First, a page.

First Woman To Win Fields Medal In Mathematics Leaves Inspiring Legacy

The brilliant Persian American Mathematician, and Stanford professor, Maryam Mirzakhani lost her battle to cancer earlier in July. This was Maryam’s second bout with the virulent breast cancer that took her life, the first had occurred back in 2014 during the same period when the International Mathematical Union (IMU) named her as one of the 2014 Fields medal winners for what they categorized as her “outstanding contributions to the dynamics and geometry of Reimann surfaces and their moduli spaces”. Considered the highest honor in mathematics, the Fields medal’s closest equivalent is the Nobel prize. The humble mathematician had done it, she had single-handedly raised the profile of women and minorities in mathematics overnight. She had broken through the glass ceiling, becoming the first woman, and the first person of Persian descent to win the prize since it’s inception in 1936. Mirzakhani who had professed a love for writing from an early age, discovered mathematics as a second passion, a challenge she enjoyed, and proved brilliant at mastering.

Much like other Iranian women, Mirzakhani had to overcome significant challenges in an Iran transformed into a fearsome theocracy by the 1979 Islamic revolution. She was a mere toddler when the new fundamentalist hold on the country pushed back the rights of women, undoing the significant reforms of the late shah and his father to advance the plight of Iranian women, religious minorities, and effectively usher in the golden age of Iranian Jewry and the country’s secular elite. Overnight Iran had transformed into a theocracy where women, secular intellectuals and religious minorities were now effectively second class citizens – marginalized. Yet despite the fundamentalists repeated attempts to put religion above a secular education, Iran’s teachers, mostly the quiet secularists and devout intellectuals were determined to move the country’s potential forward even within a framework of religious limitations.  This was the silent resistance that kept girls in school and focused on education, and planted the seeds of ambition. The very seeds that would grow into disarming swords, enabling women like Mirzakhani to overcome the significant adversity of growing up female in a religious theocracy, and effectively navigating their way towards securing their ambition. Mirzakhani who studied at a gifted all girls school in Tehran eventually entered Sharif University of Technology, Iran’s MIT equivalent, won gold twice at the International Mathematical Olympiad in Toronto and eventually immigrated to the U.S. and obtained her PhD at Harvard University in 2004.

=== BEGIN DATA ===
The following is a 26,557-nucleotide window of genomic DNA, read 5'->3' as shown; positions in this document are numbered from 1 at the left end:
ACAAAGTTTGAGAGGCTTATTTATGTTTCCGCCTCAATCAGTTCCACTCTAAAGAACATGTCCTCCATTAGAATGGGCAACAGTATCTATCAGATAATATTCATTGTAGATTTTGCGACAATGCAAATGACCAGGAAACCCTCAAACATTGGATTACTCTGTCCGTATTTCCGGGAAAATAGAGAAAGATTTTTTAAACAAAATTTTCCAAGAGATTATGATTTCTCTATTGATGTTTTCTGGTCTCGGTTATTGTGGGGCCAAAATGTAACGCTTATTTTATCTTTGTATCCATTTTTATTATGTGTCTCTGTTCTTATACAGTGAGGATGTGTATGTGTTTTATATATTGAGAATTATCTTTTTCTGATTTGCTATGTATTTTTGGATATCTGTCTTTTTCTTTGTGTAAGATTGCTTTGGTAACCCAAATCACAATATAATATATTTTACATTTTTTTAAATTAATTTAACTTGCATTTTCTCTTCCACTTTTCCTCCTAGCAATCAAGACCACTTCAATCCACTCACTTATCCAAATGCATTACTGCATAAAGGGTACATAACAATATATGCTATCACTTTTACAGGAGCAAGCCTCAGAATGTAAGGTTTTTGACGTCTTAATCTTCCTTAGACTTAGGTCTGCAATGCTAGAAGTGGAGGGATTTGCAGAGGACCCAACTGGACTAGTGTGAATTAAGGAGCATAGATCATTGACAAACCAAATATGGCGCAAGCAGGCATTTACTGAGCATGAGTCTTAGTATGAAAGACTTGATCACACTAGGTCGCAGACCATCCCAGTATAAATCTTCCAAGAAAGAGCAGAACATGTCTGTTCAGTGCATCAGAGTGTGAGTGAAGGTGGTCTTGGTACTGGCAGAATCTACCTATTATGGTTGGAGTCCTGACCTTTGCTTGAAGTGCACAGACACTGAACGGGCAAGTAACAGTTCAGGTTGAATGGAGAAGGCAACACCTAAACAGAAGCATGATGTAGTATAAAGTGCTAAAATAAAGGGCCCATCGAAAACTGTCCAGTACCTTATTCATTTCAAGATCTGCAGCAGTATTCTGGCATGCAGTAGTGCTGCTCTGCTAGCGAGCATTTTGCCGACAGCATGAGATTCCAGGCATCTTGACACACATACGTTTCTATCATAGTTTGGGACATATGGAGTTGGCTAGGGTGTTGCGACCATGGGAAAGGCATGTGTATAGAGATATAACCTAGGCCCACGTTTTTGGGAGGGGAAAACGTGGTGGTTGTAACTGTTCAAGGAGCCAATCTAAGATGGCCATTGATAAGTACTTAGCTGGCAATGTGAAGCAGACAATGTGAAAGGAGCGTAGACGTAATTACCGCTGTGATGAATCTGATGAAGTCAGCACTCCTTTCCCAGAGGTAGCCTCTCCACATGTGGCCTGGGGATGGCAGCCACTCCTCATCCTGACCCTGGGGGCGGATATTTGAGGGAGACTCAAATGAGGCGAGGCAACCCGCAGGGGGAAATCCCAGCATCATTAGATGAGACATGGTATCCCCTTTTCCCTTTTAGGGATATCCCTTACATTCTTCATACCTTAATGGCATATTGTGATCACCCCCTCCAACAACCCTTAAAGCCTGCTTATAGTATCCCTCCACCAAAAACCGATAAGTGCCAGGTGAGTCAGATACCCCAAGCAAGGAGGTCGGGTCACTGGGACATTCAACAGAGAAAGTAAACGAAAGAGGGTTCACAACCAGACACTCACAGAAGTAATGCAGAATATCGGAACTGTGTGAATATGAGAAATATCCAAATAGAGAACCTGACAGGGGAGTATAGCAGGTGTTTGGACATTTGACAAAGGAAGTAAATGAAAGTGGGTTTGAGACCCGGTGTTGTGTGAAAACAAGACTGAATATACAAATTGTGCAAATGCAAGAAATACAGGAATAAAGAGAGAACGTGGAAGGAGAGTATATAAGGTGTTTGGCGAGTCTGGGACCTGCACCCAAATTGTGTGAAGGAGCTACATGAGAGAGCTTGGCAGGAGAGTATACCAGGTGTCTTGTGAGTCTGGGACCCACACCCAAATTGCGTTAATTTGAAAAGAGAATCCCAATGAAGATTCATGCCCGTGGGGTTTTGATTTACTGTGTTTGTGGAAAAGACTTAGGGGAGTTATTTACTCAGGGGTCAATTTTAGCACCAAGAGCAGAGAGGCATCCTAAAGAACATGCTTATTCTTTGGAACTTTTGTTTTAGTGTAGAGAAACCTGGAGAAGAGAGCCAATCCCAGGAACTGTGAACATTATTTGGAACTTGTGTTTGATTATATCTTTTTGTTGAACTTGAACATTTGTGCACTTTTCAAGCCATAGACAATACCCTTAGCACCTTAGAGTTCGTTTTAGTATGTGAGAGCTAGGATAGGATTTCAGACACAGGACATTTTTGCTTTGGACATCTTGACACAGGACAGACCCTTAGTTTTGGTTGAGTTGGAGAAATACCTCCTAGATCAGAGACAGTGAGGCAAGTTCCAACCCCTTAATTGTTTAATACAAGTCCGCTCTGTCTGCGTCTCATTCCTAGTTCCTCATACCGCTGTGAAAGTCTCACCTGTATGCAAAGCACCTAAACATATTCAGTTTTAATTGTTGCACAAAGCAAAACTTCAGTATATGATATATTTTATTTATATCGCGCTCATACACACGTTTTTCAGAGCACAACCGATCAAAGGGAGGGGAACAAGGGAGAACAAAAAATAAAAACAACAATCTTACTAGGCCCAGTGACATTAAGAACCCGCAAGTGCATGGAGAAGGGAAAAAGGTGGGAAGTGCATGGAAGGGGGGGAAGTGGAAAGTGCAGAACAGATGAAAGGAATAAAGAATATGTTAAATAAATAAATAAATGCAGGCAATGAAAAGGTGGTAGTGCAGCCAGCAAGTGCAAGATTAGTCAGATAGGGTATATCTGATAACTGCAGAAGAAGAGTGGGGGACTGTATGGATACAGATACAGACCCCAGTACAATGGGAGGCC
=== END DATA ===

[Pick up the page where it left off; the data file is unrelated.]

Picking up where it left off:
Mirzakhani worked on a variety of problems related to hyperbolic geometry which describes curved surfaces. Her specialization in theoretical mathematics which is deeply complex included moduli spaces, Teichmüller theory, hyperbolic geometry, Ergodic theory and symplectic geometry according to Stanford where she had taught as professor for the past eight years. What is most fascinating is that the surfaces Mirzakhani studied, often described as donut like with multiple holes did not have real world constraints. Difficult to visualize, but arguably, also deeply reflective of the way Iranian children, particularly young girls were taught early in post revolutionary times to study, to dream without considering the limiting constraints of the fundamentalist world. Despite the heavy paternal hand of the regime that aimed to make women second class citizens in Iran, most teachers quietly discarded gender stereotypes, proving themselves as the heroes of the resistance.

Ralph L. Cohen, the Barbara Kimball Browning Professor of Mathematics at Stanford described Mirzakhani as “not only a brilliant and fearless researcher, but she [Maryam] embodied what being a mathematician or scientist is all about: the attempt to solve a problem that hadn’t been solved before, or to understand something that hadn’t been understood before. This, he emphasized “is driven by a deep intellectual curiosity” — one innate to Mirzakhani, further instilled by the virtues of the Iranian resistance, and a pivotal reminder to women and minorities everywhere that you too can achieve your dreams through persistence, and constant intellectual dedication to overcome any obstacle in your way.

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